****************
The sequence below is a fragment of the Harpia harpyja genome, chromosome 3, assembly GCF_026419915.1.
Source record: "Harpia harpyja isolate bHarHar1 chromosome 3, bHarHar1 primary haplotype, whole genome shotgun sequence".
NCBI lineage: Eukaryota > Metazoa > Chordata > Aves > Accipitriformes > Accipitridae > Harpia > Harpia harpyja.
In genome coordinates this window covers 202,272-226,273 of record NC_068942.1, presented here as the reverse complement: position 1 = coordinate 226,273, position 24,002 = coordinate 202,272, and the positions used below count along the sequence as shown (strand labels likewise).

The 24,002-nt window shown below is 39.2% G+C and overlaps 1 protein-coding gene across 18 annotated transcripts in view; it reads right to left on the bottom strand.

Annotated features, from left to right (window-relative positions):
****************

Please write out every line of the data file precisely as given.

The sequence below is a fragment of the Harpia harpyja genome, chromosome 3, assembly GCF_026419915.1.
Source record: "Harpia harpyja isolate bHarHar1 chromosome 3, bHarHar1 primary haplotype, whole genome shotgun sequence".
NCBI lineage: Eukaryota > Metazoa > Chordata > Aves > Accipitriformes > Accipitridae > Harpia > Harpia harpyja.
In genome coordinates this window covers 202,272-226,273 of record NC_068942.1, presented here as the reverse complement: position 1 = coordinate 226,273, position 24,002 = coordinate 202,272, and the positions used below count along the sequence as shown (strand labels likewise).

The 24,002-nt window shown below is 39.2% G+C and overlaps 1 protein-coding gene across 18 annotated transcripts in view; it reads right to left on the bottom strand.

Annotated features, from left to right (window-relative positions):